GROUPS representing armed forces families have dismissed an attempt to set up a “union” for personnel.

West Dunbartonshire MP Martin Docherty-Hughes is behind a bid to establish a staff association for those in the army, navy and air force.

The Armed Forces Representative Body Bill was supposed to undergo its second reading in the House of Commons on Friday, but this has now been postponed.

Docherty-Hughes, whose father, brother and nephew have served in the armed forces, says such a body would provide personnel with a voice on pay, conditions and other issues. Like the Police Federation, it would not allow strike action.

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Launching the Bill last June, Docherty-Hughes said: “My Bill is entirely focussed on the interests of service personnel and their families – which I believe are best represented when they speak with one strong voice, and on issues like the 1% pay freeze, or ongoing worries about the state or service accommodation, it would be a vital step to ensure that armed forces personnel can improve their working and economic conditions.”

However, support for the proposal is mixed. ForcesWatch, which scrutinises armed forces recruitment practices, backed the idea.

Calling for the body to have stronger powers, spokesperson Joe Glenton, an army veteran who served in Afghanistan, told The National: “At this early stage the idea of an Armed Forces Representative Body Bill looks like a positive move which could serve to expand and deepen service personnel’s much-neglected rights and start to guarantee their working conditions, something that politicians and generals have consistently failed to do.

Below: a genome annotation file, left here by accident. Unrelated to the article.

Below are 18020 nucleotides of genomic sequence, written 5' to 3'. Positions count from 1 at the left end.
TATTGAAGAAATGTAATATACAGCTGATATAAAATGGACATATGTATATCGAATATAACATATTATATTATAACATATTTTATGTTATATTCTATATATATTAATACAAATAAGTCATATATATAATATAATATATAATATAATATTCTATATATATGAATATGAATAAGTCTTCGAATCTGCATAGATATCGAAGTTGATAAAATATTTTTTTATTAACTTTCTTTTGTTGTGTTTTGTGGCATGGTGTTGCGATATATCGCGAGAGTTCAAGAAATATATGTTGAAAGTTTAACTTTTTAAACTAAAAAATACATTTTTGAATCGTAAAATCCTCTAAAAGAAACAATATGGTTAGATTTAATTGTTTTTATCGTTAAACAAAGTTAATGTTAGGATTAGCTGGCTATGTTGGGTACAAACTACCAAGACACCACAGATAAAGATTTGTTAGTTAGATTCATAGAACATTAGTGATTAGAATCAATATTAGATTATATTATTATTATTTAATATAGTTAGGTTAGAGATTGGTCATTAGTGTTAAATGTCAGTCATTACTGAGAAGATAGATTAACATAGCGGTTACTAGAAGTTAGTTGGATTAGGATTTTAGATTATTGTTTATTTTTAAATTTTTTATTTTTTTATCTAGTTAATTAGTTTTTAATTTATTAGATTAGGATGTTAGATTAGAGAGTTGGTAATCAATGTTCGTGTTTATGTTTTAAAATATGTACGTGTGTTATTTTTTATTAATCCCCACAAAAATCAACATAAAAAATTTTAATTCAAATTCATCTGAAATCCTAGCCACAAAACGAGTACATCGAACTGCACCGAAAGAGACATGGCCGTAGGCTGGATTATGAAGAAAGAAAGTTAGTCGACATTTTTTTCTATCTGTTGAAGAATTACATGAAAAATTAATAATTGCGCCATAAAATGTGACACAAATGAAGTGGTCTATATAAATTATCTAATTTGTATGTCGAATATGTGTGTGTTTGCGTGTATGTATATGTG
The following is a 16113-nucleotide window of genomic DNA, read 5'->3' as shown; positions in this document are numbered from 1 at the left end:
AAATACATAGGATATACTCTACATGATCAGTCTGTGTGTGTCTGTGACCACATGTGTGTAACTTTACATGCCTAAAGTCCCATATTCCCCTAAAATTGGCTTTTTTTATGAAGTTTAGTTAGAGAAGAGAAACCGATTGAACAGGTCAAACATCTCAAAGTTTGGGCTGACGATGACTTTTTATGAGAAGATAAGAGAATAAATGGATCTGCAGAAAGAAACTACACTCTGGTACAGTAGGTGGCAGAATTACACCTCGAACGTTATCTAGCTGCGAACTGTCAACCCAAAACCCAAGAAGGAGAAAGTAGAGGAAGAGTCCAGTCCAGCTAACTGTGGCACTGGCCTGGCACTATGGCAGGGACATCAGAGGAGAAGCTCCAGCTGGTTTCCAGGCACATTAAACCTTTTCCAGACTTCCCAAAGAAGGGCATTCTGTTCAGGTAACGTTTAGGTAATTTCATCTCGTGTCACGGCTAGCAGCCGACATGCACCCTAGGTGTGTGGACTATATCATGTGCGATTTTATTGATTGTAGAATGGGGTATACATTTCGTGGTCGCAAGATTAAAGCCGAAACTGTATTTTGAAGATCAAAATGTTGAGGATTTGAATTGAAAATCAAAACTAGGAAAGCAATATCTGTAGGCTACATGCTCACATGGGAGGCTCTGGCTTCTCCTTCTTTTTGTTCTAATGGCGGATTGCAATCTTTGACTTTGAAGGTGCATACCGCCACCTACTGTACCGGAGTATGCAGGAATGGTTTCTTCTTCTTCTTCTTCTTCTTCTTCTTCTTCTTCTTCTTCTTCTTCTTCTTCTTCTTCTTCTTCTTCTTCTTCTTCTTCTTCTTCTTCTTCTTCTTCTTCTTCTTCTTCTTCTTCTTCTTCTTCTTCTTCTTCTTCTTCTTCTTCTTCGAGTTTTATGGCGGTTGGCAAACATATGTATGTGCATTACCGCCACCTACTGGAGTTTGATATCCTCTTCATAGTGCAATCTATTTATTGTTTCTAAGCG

“While something along the lines of the Police Federation would be welcome, any discussion should centre on the scope for an actual trade union for service personnel.

In that way soldiers, sailors and airmen would be able to democratically organise to defend themselves like other public sector workers.”

Meanwhile, the Naval Families Federation said: “There are a number of mechanisms in existence outside the armed forces that advocate on behalf of serving personnel such as the Armed Forces Pay Review Body (AFPRB), the Service Complaints Ombudsman (SCO), the Forces Pension Society (FORPEN), the Royal British Legion (RBL) and the Families Federations (FamFeds).

“During regular engagement with serving personnel and their families the need for an overarching statutory representative body has not been raised with us.”

The Army Families Federation declined to comment, but the RAF Families Federation said: “We understand Martin Docherty-Hughes’s focus on giving forces personnel an opportunity to make their views heard.

“It is worth noting however that the key issues for personnel are not always the same across all three armed forces, which is why separate Families Federations were established.

“The Families Federations work closely on issues that are common (such as accommodation), and get large numbers of serving personnel engaged in responding to us on these issues.

“It is also probably worth noting that we are independent, outside the chain of command, and allowed access to personnel of all ranks to understand their concerns and conduct workshops to articulate these to ministers, Parliament and senior officers.”

Meanwhile, writing in The National today, former soldier and defence commentator Stuart Crawford, who calculated the impact of independence on the armed forces for thinktank RUSI, said: “I cannot for the life of me see what there is not to like.

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“Senior ex-military scaremongers in the UK may talk anecdotally of troops from other armies downing tools because they haven’t been paid and holding soldiers’ meetings to decide whether to obey orders, but it doesn’t happen with our police, firefighters, doctors and nurses so why should it happen in our armed forces?”